Should Meat Be Taxed Like Cigarettes?


Researchers revealed that a 20 percent tax on unprocessed red meat and a 110 percent tax on processed red meat, such as bacon and sausages, in wealthier nations and a lower tax in poorer nations would offset annual healthcare costs related to meat consumption in 149 countries. Such taxation would result in an annual savings of $170 billion and has the potential to save 220,000 lives worldwide each year.

Specifically, taxing these items—classified as carcinogenic by the World Health Organization—would decrease the amount of processed meat consumed by affluent nations from an average of one portion per day to two portions per week, leading to an annual savings of $41 billion in healthcare costs.

The study also found that the United States would have to levy a 163 percent tax on processed red meat and a 34 percent tax on unprocessed red meat to recover healthcare costs.

“Nobody wants governments to tell people what they can and can’t eat,” Marco Springmann, lead researcher of the study at the University of Oxford, told The Guardian. “It is totally fine if you want to have [red meat], but this personal consumption decision really puts a strain on public funds. It is not about taking something away from people, it is about being fair.”

It makes perfect sense to tax meat. Raising and killing animals for food is destroying our planet and meat consumption kills millions of people each year and costs billions in healthcare expenses. By taxing animal products as so many governments already do other harmful products, like cigarettes, we could decrease consumption and save lives, money, and the planet.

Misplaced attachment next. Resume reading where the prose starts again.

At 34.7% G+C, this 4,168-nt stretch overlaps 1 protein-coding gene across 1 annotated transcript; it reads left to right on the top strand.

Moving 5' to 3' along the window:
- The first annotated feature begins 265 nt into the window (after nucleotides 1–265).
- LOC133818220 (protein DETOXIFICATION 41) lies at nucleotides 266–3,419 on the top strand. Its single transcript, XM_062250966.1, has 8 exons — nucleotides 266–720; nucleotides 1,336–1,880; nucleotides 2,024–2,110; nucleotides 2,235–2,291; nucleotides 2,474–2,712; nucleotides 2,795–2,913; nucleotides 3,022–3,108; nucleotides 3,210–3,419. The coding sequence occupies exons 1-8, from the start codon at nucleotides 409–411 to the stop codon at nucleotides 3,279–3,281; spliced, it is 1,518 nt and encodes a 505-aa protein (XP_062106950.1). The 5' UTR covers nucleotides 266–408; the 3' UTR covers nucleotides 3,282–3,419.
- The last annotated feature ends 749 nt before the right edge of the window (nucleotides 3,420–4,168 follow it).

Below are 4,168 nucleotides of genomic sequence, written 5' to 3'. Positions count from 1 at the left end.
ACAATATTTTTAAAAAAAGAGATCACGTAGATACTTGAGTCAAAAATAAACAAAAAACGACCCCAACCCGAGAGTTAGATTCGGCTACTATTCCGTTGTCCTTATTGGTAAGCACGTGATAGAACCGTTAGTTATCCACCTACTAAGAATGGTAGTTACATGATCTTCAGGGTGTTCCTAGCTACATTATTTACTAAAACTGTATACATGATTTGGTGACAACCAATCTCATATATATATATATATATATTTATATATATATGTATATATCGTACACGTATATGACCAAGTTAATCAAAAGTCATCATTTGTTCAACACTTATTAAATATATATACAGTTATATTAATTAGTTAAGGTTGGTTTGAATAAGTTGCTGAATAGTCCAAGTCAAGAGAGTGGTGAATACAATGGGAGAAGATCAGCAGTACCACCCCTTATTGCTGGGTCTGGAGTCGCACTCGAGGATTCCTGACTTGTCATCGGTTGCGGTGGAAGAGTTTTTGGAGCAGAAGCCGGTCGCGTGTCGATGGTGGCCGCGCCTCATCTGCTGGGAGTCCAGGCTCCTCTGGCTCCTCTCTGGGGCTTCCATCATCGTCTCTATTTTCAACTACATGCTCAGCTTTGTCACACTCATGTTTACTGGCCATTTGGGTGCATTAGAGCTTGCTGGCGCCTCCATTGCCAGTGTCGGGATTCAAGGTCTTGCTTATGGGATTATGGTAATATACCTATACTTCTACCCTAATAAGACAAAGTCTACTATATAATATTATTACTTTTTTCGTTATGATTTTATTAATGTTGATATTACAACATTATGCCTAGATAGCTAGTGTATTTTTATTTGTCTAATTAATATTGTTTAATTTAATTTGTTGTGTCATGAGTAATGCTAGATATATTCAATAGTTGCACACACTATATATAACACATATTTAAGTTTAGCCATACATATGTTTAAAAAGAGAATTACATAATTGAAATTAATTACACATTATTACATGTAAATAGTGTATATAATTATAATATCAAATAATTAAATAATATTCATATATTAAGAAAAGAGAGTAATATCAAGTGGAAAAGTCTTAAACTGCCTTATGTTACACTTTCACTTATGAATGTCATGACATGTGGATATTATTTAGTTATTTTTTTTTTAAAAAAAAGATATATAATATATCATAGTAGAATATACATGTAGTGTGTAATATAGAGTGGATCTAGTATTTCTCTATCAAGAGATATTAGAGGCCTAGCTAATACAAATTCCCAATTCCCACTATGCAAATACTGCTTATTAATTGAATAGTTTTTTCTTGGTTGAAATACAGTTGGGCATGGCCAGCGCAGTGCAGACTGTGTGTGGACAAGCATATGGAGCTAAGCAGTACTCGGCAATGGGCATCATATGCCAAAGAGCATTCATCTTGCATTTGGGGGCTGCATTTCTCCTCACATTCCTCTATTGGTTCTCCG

A 2015 study by U.K. think tank Chatham House suggested that because meat is dangerous for human health and the planet, governments should tax it. The study shows that resistance to a meat tax would be short-lived, like resistance to cigarette taxes. People may balk initially, but provided the government offers a clear rationale, they will eventually accept the need for such a measure.

But getting people to eat fewer animal products isn’t just good for public health and the planet; it also spares countless animals a lifetime of misery at factory farms. Cows, pigs, and chickens raised and killed for food are just as smart and sensitive as the dogs and cats we adore at home. But at factory farms, animals are subjected to unimaginable cruelties: intensive confinement, agonizing mutilations, and violent deaths.

See for yourself.


While it’s frustrating that our leaders often overlook the cruelty and destruction associated with factory farming and meat consumption, you’re not powerless. You can join the millions of people taking a stand by switching to a compassionate vegan diet. Order your FREE Vegetarian Starter Guide today. And check out our Pinterest page for thousands of recipe ideas!